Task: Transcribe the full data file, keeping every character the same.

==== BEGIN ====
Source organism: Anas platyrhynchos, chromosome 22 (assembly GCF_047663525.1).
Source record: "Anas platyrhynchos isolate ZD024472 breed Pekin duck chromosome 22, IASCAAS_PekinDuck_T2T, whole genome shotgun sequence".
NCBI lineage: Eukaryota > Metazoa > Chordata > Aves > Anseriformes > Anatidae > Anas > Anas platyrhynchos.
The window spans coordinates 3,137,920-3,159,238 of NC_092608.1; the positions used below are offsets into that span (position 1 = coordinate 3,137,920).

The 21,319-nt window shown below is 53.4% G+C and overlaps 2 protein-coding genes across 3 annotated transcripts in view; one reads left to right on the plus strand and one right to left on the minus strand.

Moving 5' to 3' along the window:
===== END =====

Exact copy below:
Source organism: Anas platyrhynchos, chromosome 22 (assembly GCF_047663525.1).
Source record: "Anas platyrhynchos isolate ZD024472 breed Pekin duck chromosome 22, IASCAAS_PekinDuck_T2T, whole genome shotgun sequence".
NCBI lineage: Eukaryota > Metazoa > Chordata > Aves > Anseriformes > Anatidae > Anas > Anas platyrhynchos.
The window spans coordinates 3,137,920-3,159,238 of NC_092608.1; the positions used below are offsets into that span (position 1 = coordinate 3,137,920).

The 21,319-nt window shown below is 53.4% G+C and overlaps 2 protein-coding genes across 3 annotated transcripts in view; one reads left to right on the plus strand and one right to left on the minus strand.

Moving 5' to 3' along the window: